They may be card-carrying members of Generation Y, but this year’s crop of college graduates might be more accurately described as Generation "I" when it comes to career planning and work ethic, a new survey shows. These grads have a secure understanding of entitlement—and they aren’t willing to compromise. For today's graduates, it seems to be all about them.
Recent grads expect a lot from a job, yet a majority (58 percent) feels their expectations are either low or just right, according to a survey of 507 recent college graduates ages 22 to 26 sponsored by Adecco, a staffing organization.
When given a list of 15 job-search-related factors such as good company culture, prestige in the industry and benefits, more than half of recent graduates said they expect to receive a majority of them once hired. Good health benefits (74 percent), job security (73 percent and opportunities for growth and development (68 percent) topped the list of expectations.
There's also little chance that this cohort will produce sizeable numbers of corporate lifers. Over the next ten years, only 3 percent of recent grads said they'd expect to stay at any given job for more than five years, the survey found. And nine out of 10 recent grads said they wouldn't stay at a job they didn't like more than a year, with 20 percent saying they would bail after three months.
Gen I has a whole laundry list of reasons why they'd choose to leave a job, the survey showed. Topping the list was a salary cut (67 percent), followed by benefits cut (44 percent) perks being cut (20 percent) and being assigned work that didn't fit their interests (18 percent).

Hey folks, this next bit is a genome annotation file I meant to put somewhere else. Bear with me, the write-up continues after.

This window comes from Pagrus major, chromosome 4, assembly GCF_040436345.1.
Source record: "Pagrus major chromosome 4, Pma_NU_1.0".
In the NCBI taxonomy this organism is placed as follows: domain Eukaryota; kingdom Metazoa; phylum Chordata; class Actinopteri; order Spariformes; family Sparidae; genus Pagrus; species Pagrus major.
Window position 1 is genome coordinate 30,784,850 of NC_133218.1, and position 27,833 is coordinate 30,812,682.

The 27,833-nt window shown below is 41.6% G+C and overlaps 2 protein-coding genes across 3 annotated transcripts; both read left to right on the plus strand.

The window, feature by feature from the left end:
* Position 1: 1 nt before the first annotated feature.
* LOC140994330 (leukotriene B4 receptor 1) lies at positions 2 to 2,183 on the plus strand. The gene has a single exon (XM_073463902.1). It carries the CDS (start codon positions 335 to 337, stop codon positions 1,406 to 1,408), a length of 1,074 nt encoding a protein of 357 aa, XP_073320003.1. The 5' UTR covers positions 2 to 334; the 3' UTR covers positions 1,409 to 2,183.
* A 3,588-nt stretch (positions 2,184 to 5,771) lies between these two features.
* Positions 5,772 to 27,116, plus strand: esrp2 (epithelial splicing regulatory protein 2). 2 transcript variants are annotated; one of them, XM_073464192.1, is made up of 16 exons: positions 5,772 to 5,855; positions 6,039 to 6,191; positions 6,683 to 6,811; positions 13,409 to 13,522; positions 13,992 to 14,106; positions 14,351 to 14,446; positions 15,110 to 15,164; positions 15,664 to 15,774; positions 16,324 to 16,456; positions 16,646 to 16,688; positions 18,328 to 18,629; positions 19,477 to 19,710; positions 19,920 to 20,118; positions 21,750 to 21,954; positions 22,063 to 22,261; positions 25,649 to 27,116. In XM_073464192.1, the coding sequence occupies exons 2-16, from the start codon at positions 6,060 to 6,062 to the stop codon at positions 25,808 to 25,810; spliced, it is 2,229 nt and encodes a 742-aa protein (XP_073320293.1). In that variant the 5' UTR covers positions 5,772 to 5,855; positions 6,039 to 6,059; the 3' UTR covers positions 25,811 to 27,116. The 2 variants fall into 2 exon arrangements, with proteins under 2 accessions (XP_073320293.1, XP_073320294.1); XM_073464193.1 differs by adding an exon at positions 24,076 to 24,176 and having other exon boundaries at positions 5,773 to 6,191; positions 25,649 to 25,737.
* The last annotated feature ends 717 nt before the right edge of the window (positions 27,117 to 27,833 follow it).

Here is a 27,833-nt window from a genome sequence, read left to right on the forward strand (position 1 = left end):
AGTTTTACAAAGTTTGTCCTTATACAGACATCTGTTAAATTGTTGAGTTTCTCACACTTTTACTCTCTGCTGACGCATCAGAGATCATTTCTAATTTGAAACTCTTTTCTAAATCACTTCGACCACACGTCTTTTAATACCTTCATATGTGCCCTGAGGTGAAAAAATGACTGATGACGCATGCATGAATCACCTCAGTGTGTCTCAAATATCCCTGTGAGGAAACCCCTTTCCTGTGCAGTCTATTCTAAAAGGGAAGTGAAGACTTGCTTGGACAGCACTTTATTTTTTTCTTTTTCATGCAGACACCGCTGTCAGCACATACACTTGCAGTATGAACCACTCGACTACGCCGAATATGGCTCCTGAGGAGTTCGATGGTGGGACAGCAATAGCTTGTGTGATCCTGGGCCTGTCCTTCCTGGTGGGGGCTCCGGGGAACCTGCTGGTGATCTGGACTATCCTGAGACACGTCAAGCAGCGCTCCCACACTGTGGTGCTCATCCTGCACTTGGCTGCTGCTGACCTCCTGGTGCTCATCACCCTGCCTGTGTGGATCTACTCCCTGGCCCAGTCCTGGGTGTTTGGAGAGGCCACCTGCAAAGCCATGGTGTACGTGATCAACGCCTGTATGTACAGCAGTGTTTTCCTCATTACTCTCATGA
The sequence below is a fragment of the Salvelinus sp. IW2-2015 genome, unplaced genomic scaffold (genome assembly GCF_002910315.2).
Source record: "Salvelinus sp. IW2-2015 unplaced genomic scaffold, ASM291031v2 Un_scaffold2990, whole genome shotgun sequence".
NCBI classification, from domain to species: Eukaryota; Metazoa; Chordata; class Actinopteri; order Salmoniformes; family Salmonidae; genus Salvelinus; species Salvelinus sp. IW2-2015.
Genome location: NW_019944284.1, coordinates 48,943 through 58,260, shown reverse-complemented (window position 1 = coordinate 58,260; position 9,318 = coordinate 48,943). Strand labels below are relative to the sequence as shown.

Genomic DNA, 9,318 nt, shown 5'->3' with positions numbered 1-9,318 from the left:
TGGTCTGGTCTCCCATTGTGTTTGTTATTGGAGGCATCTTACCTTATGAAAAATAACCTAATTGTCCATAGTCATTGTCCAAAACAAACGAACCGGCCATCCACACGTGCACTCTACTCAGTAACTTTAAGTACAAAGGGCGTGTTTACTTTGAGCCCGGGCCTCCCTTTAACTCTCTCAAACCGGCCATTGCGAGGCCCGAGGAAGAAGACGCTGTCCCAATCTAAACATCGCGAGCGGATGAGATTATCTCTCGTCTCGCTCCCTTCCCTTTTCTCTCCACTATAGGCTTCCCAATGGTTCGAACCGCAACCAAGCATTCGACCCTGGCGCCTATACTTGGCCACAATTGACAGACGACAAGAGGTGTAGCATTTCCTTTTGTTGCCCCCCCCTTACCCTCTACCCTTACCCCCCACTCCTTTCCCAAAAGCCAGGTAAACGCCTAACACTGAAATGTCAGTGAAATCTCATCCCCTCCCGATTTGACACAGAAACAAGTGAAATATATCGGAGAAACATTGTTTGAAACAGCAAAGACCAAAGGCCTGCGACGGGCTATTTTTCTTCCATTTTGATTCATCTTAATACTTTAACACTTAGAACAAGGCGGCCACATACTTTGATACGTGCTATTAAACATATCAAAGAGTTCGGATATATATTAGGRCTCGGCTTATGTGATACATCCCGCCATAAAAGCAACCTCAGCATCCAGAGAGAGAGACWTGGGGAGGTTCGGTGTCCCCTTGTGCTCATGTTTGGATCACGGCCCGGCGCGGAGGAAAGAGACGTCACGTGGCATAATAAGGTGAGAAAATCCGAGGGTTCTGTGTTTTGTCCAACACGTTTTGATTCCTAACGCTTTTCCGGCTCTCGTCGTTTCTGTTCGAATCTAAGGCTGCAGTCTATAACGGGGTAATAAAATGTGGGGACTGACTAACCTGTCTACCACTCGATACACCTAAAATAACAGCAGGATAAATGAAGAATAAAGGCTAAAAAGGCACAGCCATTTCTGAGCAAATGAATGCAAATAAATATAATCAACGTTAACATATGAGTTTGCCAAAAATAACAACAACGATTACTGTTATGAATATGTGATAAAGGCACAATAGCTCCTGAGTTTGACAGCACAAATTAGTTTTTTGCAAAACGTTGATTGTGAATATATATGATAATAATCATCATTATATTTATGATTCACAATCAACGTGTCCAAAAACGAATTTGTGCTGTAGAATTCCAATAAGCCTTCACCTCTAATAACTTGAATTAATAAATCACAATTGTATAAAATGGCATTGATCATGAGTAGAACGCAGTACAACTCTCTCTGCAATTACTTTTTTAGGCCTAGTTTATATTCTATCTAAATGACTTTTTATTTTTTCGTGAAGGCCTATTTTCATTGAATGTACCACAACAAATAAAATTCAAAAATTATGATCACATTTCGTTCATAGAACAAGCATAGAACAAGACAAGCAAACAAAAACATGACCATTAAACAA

They also want to stay connected to their personal lives even at work. Nearly two in five (38 percent) of recent graduates said they would not take a job they were otherwise interested in if they were not allowed to engage in activities such as taking or making personal phone calls (23 percent), checking personal emails (20 percent) and visiting social websites such as Facebook, LinkedIn or Twitter (12 percent).
If all else fails, though, they feel that they can fall back on help from their parents. The survey showed that parents often provide new graduates with financial help, with more than half of recent grads relying on their parents to pay at least some of their living expenses, including cellphone bill payments (32 percent), food (21 percent) Internet (20 percent) and health insurance (20 percent).
Parents are also willing to lend a heavy hand with their child’s job search as well, the survey found. Nearly a third of graduates reported their parents are somewhat involved in their search, even if they’re not depending on their parents for financial support. One in 10 said they’re tapping their parents’ personal networks to help them find job opportunities, 8 percent said their parents would accompany them to a job interview, 5 percent said their parents would wait outside during the interview and 3 percent said their parents would actually sit in on the interviews.
Reach BusinessNewsDaily senior writer Ned Smith at firstname.lastname@example.org. Follow him on Twitter @nedbsmith.